“Guess what? Death came back!”  The end is surprisingly satisfying, no matter how much logic was hurled into that chasm that was the Blessing.  While I don’t like seeing our heroes take matters into their own hands, the guy who shot Esther did warrant being hurled into the abyss.  (And make no mistake, on the episode where I thought Esther would make a good replacement for Gwen, she is killed off!  By contrast, Jilly seems to be caught in an explosion yet appears unharmed later and ready to lay the groundwork for  a potential season 5.)  Gwen get closure for her father and Charlotte is finally found it, just in time to shoot and kill Rex.

Let me reiterate once last time: in the battle of logic vs good storytelling… bye bye logic.   Yes, it was a great idea to transfuse Rex with Jack’s blood so we could have that big reveal but blood isn’t what gave Jack the ability to spring back from the dead.  When Rex pops back up, giving us a classic Doctor Who “what, what, what” ending, you bet I applauded… but I was a bit let down that Rose’s gift to Jack was transferred by this crack in the earth.  Jack’s ability was from the time vortex itself and not an earth based thing!   What?  What??  WHAT?!?!

In the end, good storytelling won the round but the casualty may have been future seasons.  I think a series like this has to have an internal logic that makes sense and works with good storytelling; it should not have to exist independently of it.   It was a fun finale for Torchwood, and I will miss the cast, but there is no comparison to what existed just one season earlier.  Guess the minds behind Doctor Who needed a new idea to keep the spinoffs coming.   ML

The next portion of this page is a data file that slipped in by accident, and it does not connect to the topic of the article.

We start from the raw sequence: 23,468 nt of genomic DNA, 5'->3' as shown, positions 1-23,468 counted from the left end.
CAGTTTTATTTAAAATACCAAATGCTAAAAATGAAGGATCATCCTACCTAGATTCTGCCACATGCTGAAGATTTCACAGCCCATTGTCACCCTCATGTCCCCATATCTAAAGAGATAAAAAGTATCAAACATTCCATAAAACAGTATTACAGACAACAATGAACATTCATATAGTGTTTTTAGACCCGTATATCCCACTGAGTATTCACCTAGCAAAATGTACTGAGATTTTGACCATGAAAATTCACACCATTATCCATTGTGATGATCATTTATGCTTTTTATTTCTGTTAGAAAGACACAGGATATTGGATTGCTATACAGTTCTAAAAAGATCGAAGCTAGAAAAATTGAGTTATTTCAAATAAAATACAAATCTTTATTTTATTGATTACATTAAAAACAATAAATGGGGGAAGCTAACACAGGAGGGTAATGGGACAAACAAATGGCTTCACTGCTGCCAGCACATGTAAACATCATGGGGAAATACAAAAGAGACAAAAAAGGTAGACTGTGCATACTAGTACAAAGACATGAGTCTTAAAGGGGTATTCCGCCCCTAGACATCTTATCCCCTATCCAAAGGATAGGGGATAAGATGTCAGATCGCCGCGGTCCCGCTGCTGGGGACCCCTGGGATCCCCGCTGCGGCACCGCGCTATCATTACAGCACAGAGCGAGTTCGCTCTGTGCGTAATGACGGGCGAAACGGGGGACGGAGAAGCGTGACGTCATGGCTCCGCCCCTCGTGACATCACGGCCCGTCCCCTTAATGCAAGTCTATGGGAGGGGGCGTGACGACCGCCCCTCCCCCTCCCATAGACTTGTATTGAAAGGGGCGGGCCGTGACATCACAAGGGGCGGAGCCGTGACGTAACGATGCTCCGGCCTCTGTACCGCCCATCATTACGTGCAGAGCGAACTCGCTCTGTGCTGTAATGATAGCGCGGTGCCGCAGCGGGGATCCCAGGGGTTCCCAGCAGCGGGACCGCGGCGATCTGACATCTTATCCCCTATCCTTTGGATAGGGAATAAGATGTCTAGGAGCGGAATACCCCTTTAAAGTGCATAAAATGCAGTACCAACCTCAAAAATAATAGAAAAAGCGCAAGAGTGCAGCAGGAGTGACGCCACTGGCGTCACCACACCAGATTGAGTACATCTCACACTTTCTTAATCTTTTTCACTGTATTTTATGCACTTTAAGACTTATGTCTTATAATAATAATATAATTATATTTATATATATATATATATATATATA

This entry was posted in Doctor Who, Entertainment, Reviews, Science Fiction, Spinoffs, Television. Bookmark the permalink.

2 Responses to Torchwood: The Blood Line

  1. scifimike70 says:

    From the days of science-ing out solutions (with the classic Star Trek and Dr. Who) to the days of simply paralleling down-to-Earth dramas (with the continuing Treks and modern Dr. Who), we’ll always have Torchwood: Miracle Day to remind us how successfully those two factors can still in realistic-enough ways work together. Spinoffs in the Whoniverse may have a better foothold for that much than the parent series. Whatever the case, I enjoyed how Miracle Day concluded with more optimism for Torchwood than Children Of Earth. And that deeply dramatic scene between Jack and Oswald with Jack saying into Oswald’s ear: “So that you’d know how small you’ve made your life!” is timeless.

    So thank you, ML, for all your reviews on Torchwood’s fourth TV series and I look forward to the Junkyard reviews on more Whoniversal spinoffs. I assume that Class is next.

    Liked by 1 person